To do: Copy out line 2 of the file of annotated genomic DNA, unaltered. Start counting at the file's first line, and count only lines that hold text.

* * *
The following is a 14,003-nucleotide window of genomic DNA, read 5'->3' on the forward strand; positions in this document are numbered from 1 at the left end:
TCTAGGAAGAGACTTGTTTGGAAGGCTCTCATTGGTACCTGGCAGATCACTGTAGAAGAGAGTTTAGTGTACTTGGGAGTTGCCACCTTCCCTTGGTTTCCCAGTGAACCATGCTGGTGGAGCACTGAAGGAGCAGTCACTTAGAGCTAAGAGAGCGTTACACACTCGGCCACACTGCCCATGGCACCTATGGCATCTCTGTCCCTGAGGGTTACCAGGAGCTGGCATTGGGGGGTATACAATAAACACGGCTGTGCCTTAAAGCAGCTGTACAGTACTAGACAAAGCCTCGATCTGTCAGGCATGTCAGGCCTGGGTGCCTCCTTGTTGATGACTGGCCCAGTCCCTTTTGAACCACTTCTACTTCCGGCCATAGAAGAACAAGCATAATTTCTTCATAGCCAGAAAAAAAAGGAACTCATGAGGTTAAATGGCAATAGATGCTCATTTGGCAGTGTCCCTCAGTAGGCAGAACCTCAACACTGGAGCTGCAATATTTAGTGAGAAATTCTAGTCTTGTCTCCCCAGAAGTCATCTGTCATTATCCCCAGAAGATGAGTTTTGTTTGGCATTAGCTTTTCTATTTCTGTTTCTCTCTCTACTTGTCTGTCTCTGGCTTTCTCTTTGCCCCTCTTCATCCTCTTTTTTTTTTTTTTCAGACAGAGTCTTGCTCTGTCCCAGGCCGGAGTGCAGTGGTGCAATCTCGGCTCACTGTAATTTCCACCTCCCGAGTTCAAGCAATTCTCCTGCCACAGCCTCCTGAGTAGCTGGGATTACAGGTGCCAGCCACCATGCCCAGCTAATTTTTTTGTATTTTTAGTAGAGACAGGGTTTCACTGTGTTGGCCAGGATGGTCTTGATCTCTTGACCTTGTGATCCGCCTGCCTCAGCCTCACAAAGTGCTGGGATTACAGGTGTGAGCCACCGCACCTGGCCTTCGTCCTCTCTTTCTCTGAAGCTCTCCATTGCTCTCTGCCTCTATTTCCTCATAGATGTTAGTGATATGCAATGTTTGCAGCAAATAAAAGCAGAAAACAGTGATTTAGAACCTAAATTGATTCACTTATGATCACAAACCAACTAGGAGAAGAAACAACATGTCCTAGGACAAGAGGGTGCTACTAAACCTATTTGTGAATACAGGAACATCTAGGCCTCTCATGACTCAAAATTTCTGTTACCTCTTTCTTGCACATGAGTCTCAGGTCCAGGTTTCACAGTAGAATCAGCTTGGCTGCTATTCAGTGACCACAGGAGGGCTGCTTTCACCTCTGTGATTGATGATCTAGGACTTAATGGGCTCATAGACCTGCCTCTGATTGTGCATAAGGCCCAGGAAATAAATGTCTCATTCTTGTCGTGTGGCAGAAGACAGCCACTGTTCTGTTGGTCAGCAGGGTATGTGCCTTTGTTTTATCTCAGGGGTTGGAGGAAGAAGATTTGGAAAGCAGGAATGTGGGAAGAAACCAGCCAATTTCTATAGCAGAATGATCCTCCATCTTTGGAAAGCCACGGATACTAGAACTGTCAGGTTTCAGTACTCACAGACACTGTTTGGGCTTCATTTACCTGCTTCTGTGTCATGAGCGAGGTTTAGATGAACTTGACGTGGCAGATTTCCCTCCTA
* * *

TCTAGGAAGAGACTTGTTTGGAAGGCTCTCATTGGTACCTGGCAGATCACTGTAGAAGAGAGTTTAGTGTACTTGGGAGTTGCCACCTTCCCTTGGTTTCCCAGTGAACCATGCTGGTGGAGCACTGAAGGAGCAGTCACTTAGAGCTAAGAGAGCGTTACACACTCGGCCACACTGCCCATGGCACCTATGGCATCTCTGTCCCTGAGGGTTACCAGGAGCTGGCATTGGGGGGTATACAATAAACACGGCTGTGCCTTAAAGCAGCTGTACAGTACTAGACAAAGCCTCGATCTGTCAGGCATGTCAGGCCTGGGTGCCTCCTTGTTGATGACTGGCCCAGTCCCTTTTGAACCACTTCTACTTCCGGCCATAGAAGAACAAGCATAATTTCTTCATAGCCAGAAAAAAAAGGAACTCATGAGGTTAAATGGCAATAGATGCTCATTTGGCAGTGTCCCTCAGTAGGCAGAACCTCAACACTGGAGCTGCAATATTTAGTGAGAAATTCTAGTCTTGTCTCCCCAGAAGTCATCTGTCATTATCCCCAGAAGATGAGTTTTGTTTGGCATTAGCTTTTCTATTTCTGTTTCTCTCTCTACTTGTCTGTCTCTGGCTTTCTCTTTGCCCCTCTTCATCCTCTTTTTTTTTTTTTTCAGACAGAGTCTTGCTCTGTCCCAGGCCGGAGTGCAGTGGTGCAATCTCGGCTCACTGTAATTTCCACCTCCCGAGTTCAAGCAATTCTCCTGCCACAGCCTCCTGAGTAGCTGGGATTACAGGTGCCAGCCACCATGCCCAGCTAATTTTTTTGTATTTTTAGTAGAGACAGGGTTTCACTGTGTTGGCCAGGATGGTCTTGATCTCTTGACCTTGTGATCCGCCTGCCTCAGCCTCACAAAGTGCTGGGATTACAGGTGTGAGCCACCGCACCTGGCCTTCGTCCTCTCTTTCTCTGAAGCTCTCCATTGCTCTCTGCCTCTATTTCCTCATAGATGTTAGTGATATGCAATGTTTGCAGCAAATAAAAGCAGAAAACAGTGATTTAGAACCTAAATTGATTCACTTATGATCACAAACCAACTAGGAGAAGAAACAACATGTCCTAGGACAAGAGGGTGCTACTAAACCTATTTGTGAATACAGGAACATCTAGGCCTCTCATGACTCAAAATTTCTGTTACCTCTTTCTTGCACATGAGTCTCAGGTCCAGGTTTCACAGTAGAATCAGCTTGGCTGCTATTCAGTGACCACAGGAGGGCTGCTTTCACCTCTGTGATTGATGATCTAGGACTTAATGGGCTCATAGACCTGCCTCTGATTGTGCATAAGGCCCAGGAAATAAATGTCTCATTCTTGTCGTGTGGCAGAAGACAGCCACTGTTCTGTTGGTCAGCAGGGTATGTGCCTTTGTTTTATCTCAGGGGTTGGAGGAAGAAGATTTGGAAAGCAGGAATGTGGGAAGAAACCAGCCAATTTCTATAGCAGAATGATCCTCCATCTTTGGAAAGCCACGGATACTAGAACTGTCAGGTTTCAGTACTCACAGACACTGTTTGGGCTTCATTTACCTGCTTCTGTGTCATGAGCGAGGTTTAGATGAACTTGACGTGGCAGATTTCCCTCCTA